“We should be a little more focused on solving the problems and talking about ideas that matter, rather than just kind of coming in like a tidal wave and saying things that are just outrageous and don’t make sense,” he said, noting that Trump’s immigration proposals were costly, not conservative, and not realistic. “All of this stuff is to appeal to people’s anger and their angst, rather than have solutions to solve problems.”
But Bush has larger problems than Trump to contend with, here and elsewhere: his family. As the former two-term governor tries to establish himself as his own man, some voters seem unable to get past his last name. (George W. Bush sent out a fundraising letter to supporters on his brother’s behalf Thursday.) And even those who like him see why other voters would want a change. This is made especially difficult when those voters have several appealing options to choose from. Ohio Gov. John Kasich, for example, has gained ground in New Hampshire.
“I’m not enthused about Jeb. The dynasty thing bothers me — it’s the same with Hillary,” said Joe Kennedy, who came to the town-hall in Keene, echoing the sentiments of others there. “And I don’t think he’s forceful enough. We need a forceful president.”
During campaign appearances in New Hampshire on Thursday, Bush made a point to say he was a “doer” and not a “talker” and that he wouldn’t use “bombastic” or “grandiose” language. “I’ve got joy in my heart, not anger,” he said during a stop at McKenna’s Restaurant in New London.
That impressed Audrey Botnick, who came to the diner with her husband and holds the candidate and his family in high esteem. But, she said, “I think the Bush name is going to be a problem in terms of dynasties.”
If people could see him in person, as she did, they could change their minds, Botnick added.
Bush agrees, telling New Hampshire voters he plans to visit the state at least three times a month from now until the end of the campaign.
“He’s an introvert, so he is very focused and conscious of engaging people in a campaign. That’s his personality. I think when people come to see him, they come away identifying him as engaged,” says Tim Miller, the campaign’s communications director.
It worked with Margaret Doody, a New Hampshire resident who also met Bush at the diner, and who has been eyeing Kasich and Marco Rubio too. “I’m sold,” she said afterward. “He’s so much better in real life than he is on a television screen.”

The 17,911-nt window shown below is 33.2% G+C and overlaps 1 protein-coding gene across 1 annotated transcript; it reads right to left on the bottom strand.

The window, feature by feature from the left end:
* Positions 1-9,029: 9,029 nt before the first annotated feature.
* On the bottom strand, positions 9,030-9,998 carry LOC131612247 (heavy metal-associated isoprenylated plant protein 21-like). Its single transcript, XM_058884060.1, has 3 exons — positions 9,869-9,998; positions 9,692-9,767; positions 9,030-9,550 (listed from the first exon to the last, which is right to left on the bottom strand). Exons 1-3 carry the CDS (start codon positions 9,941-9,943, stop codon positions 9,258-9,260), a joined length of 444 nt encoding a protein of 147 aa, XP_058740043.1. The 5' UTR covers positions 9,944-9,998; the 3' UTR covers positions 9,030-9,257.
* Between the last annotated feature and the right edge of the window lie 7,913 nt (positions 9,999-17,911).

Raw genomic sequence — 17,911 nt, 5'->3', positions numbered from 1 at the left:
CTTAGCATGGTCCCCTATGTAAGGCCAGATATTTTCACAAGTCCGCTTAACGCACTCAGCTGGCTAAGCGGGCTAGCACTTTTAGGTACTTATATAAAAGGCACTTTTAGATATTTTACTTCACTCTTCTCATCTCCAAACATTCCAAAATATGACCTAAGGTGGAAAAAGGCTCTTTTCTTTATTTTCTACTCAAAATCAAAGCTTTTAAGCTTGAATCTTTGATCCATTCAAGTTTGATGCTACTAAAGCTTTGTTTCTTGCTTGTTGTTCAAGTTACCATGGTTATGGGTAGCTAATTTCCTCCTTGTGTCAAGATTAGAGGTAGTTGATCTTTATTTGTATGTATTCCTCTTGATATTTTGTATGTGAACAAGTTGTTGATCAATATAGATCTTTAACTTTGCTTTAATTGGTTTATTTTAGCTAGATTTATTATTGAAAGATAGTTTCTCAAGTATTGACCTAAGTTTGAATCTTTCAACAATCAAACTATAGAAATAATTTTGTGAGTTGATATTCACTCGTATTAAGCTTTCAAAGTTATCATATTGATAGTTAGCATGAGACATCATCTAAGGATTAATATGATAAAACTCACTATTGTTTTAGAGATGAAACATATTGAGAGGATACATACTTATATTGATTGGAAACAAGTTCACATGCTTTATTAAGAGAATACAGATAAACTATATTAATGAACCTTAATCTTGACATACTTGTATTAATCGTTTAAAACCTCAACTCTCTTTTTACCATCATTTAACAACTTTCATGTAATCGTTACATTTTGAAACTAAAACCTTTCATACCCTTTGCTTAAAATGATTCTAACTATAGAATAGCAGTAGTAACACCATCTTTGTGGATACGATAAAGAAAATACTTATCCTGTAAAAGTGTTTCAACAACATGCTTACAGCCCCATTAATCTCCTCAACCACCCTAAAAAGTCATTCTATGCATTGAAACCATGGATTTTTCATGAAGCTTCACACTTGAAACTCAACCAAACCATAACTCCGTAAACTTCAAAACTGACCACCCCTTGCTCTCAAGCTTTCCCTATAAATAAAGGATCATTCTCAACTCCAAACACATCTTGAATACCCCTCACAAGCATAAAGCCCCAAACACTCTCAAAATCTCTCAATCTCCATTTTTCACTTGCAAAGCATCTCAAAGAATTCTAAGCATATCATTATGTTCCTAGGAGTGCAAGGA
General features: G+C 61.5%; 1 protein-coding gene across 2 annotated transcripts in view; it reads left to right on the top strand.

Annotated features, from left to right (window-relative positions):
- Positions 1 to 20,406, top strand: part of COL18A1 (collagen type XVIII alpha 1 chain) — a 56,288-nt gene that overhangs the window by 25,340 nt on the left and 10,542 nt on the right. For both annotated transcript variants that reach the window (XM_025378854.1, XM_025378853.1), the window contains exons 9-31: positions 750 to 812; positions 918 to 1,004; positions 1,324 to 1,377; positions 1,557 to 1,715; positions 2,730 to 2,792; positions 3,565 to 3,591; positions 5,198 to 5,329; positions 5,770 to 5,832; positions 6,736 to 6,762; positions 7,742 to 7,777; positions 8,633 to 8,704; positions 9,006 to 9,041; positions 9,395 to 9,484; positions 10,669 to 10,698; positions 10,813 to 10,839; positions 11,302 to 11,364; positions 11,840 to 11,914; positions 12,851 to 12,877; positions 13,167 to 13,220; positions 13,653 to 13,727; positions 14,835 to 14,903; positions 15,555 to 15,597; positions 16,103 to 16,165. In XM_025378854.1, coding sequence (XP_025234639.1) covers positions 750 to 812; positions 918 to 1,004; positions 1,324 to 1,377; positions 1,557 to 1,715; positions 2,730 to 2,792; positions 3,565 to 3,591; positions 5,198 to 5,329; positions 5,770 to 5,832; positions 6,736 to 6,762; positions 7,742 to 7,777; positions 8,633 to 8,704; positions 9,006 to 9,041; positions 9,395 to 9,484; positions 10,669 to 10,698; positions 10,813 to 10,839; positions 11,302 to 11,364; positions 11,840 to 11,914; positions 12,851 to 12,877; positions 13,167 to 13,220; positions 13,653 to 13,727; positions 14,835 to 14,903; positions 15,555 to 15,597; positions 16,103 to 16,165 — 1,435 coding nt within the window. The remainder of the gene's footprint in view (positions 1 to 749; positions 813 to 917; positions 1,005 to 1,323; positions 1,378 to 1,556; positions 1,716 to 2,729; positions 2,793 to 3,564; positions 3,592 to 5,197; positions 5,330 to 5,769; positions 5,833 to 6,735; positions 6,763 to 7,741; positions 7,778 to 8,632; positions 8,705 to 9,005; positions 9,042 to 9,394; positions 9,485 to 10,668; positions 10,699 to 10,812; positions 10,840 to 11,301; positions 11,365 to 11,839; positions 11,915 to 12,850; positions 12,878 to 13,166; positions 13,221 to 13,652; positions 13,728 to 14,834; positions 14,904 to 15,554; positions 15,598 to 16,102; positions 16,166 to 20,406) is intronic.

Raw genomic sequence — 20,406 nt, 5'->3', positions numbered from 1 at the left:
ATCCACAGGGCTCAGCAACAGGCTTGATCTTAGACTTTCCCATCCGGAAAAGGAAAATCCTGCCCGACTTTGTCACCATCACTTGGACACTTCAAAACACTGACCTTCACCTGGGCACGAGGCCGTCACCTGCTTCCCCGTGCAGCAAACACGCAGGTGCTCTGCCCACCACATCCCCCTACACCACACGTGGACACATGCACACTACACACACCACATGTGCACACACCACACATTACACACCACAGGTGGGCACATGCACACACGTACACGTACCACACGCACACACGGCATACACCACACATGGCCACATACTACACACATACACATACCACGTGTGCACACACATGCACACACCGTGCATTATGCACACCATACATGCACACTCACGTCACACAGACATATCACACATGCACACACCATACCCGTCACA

But voters like Doody aren’t the same ones to whom Trump is appealing. “I would vote for Hillary before I would vote for Donald Trump,” she said. “And I would vote for, who’s the crazy guy — Ted Cruz? I’d vote for Ted Cruz before I vote for Trump.”
Though Trump isn’t necessarily pulling from Bush’s support, he is still making the terrain more difficult for him to compete. Additionally, several other candidates are staking their own claims on New Hampshire. There is a big crowd of candidates to emerge from in this early voting state.
While the campaign insiders don’t see Trump-mania dying down anytime soon, they believe a lot can change between now and when votes are actually cast in February. “I do think that there’s an open question right now as to how the polls match up with how people show up to actually vote in caucuses and primaries,” Miller says. “There’s a divide there.”
The candidate himself is looking forward to moving on, too. “Let’s go talk about this two months from now, three months from now -- and I hope you all are still around -- and I think what’s you’ll find is you will have forgotten what existed in August, whatever it is, 20th,” he told reporters about the Trump phenomenon. “When [Republicans] start realizing we need to win, I think it will look a lot different.”